The samples were analyzed in a random order. To test the reproducibility of the sample preparation procedure and LC-MS analysis, QC samples were injected at the beginning of the run and after every eight real samples. Each of the prepared QC samples was analyzed only once.

Data processing

The raw data were processed by LipidSearch software version 4.1 (Thermo Scientific™) for peak identification, lipid identification by MS/MS, peak extraction, peak alignment, and quantitative analysis. The parameters were set as follows: precursor tolerance: 5 ppm, product tolerance: 5 ppm, and product ion threshold: 5%. The extraction data was normalized by total peak area after removed the lipid with RSD > 30% among samples.

Statistical analysis

The software simca-p 14.1 (Umetrics, Umea, Sweden) was used for pattern recognition. After pareto-scaling pretreatment, multidimensional statistical analysis was performed, including unsupervised principal component analysis (PCA) and orthogonal partial least square discriminant analysis (OPLS-DA). One-dimensional statistical analysis by SPSS Statistics v17.0.0 (SPSS, Inc., Chicago, USA) included Student’s t-test and variance multiple analysis. R software was used to draw the volcano map, hierarchical clustering analysis map and correlation analysis map. Comparisons of parameters between two groups were performed by independent-Sample T test or non-parametric test, depending on the distribution (normal or not) of the examined variables.


Clinical characteristics

The selected clinical baseline characteristics ofthe participants in our study are summarized in Table 1. The patients and controls were well matched for age and BMI. There were no significant differences in LH, FSH, LH/FSH, E2 (Estradiol), T (testosterone) levels, blood glucose, cholesterol, triglyceride, high-density lipoprotein cholesterol (HDL-C), low-density lipoprotein cholesterol (LDL-C), fertilization rate, cleavage rate and embryo top-quality rate between normal-weight PCOS patients and controls. AMH and No. of oocyte retrieve in PCOS were significantly higher than the control group.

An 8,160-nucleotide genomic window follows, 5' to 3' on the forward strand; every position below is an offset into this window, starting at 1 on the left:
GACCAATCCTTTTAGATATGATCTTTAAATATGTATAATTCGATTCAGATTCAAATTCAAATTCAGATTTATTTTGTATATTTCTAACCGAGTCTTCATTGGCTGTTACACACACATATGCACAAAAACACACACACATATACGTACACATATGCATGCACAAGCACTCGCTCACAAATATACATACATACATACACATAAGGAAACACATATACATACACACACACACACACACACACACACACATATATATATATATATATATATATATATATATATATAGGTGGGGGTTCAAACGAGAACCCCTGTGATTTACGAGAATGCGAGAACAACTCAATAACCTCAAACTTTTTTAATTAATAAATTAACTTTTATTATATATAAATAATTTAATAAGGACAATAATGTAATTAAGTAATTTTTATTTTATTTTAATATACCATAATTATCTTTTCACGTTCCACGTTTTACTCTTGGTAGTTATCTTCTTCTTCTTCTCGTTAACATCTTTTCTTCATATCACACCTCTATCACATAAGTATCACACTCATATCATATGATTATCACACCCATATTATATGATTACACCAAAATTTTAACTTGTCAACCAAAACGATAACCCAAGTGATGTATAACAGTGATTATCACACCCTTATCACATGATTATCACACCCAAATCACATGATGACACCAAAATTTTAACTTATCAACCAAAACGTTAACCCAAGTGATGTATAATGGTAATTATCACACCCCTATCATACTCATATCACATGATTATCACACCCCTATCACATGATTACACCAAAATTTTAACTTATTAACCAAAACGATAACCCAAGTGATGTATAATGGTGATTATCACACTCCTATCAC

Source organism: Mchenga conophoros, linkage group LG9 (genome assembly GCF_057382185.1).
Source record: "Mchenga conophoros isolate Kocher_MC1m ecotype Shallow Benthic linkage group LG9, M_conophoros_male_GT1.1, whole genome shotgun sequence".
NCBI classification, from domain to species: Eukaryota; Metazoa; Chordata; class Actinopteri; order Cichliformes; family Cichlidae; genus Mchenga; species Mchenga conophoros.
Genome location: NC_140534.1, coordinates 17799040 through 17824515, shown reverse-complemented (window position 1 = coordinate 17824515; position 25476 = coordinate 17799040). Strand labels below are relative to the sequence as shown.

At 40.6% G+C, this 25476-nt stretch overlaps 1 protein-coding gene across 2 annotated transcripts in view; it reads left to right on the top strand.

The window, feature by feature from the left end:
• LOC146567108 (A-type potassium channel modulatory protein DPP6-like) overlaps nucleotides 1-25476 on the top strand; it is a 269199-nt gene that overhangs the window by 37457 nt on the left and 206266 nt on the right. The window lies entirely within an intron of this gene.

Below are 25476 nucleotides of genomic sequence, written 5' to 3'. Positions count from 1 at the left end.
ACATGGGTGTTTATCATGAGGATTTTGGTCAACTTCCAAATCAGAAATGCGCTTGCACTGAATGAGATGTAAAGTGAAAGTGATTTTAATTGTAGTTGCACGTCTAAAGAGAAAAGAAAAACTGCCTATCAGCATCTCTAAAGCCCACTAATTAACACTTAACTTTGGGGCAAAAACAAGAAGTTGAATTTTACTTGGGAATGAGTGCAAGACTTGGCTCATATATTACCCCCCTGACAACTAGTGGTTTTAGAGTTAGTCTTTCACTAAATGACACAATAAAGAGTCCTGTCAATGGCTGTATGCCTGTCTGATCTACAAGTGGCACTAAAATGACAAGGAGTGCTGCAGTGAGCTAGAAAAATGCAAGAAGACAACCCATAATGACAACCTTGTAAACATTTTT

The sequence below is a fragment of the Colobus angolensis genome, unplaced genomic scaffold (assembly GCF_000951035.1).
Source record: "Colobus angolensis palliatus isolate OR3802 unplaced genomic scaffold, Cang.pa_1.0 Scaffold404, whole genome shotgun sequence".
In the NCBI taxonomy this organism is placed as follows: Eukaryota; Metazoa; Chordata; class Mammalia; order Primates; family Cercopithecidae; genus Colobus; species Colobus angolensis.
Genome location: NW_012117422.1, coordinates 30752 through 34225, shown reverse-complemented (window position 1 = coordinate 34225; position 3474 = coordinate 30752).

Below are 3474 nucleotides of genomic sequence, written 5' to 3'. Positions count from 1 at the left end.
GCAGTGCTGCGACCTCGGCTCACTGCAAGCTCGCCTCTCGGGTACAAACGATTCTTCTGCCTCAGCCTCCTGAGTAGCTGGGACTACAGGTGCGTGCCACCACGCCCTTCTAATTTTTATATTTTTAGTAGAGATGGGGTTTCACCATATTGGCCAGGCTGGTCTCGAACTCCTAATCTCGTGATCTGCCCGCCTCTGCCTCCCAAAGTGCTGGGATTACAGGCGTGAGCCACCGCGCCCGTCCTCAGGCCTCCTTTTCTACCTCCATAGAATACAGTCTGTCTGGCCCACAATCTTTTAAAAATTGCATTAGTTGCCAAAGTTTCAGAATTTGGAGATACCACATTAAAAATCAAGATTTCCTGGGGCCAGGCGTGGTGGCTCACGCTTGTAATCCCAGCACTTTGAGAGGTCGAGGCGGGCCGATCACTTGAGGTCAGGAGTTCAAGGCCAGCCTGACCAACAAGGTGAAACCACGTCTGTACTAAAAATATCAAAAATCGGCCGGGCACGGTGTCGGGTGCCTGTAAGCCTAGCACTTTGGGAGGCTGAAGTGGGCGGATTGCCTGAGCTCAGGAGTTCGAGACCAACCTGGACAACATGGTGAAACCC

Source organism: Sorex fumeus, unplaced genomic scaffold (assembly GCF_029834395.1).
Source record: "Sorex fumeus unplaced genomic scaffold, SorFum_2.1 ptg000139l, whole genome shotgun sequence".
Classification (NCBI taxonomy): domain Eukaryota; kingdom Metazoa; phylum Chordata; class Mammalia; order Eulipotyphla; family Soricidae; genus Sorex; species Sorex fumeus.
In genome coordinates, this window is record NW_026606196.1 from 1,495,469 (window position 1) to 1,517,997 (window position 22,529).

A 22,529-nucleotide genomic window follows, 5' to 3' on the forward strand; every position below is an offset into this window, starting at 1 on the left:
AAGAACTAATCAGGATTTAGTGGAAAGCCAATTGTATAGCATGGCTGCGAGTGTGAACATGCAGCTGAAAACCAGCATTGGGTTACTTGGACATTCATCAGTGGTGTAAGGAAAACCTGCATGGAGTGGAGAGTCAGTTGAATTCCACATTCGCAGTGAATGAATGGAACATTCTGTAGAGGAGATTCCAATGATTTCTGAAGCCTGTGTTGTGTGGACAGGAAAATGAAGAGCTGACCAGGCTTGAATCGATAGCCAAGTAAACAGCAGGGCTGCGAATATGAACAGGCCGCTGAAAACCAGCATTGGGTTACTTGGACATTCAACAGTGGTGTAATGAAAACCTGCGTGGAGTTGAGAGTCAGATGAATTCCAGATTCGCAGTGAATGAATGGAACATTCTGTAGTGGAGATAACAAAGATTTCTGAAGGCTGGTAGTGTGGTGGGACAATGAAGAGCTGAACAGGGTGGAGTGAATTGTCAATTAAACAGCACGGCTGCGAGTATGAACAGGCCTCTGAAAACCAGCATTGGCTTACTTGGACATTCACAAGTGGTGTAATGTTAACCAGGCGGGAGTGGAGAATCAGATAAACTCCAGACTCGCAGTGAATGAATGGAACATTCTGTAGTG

Table 1 Main clinical characteristics of the study groups

Quality control

Four QC samples were analyzed by both ESI+ and ESI- scan models, described in Section 2.4. Next, the base peak chromatograms were extracted and overlapped to compare the response intensity and the retention time of the peak. The results showed that the response intensity and retention time of the peak of each QC sample basically overlapped (shown in Figure 1 of the supplementary material). Pearson correlation analysis was then applied to the four QC samples of the response intensity of the extracted peaks. The results showed that the correlation coefficients were higher than 0.9 as shown in Figure 2 of the supplementary material. The peaks of all experimental samples and QC samples were extracted to perform PCA after Pareto-scaling. The results showed that the QC samples were closely packed together. A multivariate control chart was used to monitor the stability of the method. The Y-axis of the chart is the variance of the first principal component of the PCA model for all QC samples, and the X-axis is the loading order of the QC samples. The variance was no more than two standard deviations, indicating that the analysis system was stable and all the data were under control (Fig. 1). The relative standard deviation (RSD) of peaks in the QC samples is an important indicator of data quality. The ratio of peaks with an RSD of no more than 30% was more than 80% in the four QC samples. All these results indicated that the method had good repeatability, reliability, and stability for lipidomics analysis.

Fig. 1
figure 1

Quality control charts

Identification of lipid compounds

Data obtained from the positive and negative scan models of HPLC–MS were analyzed by LipidSearch. All 812 species of 32 lipid subclasses were identified (Fig. 2). Thedifferences between the two groups in lipid subclasses are shown in figure 3 of the supplementary material.

Fig. 2
figure 2

Classification of the identified lipids

Data modeling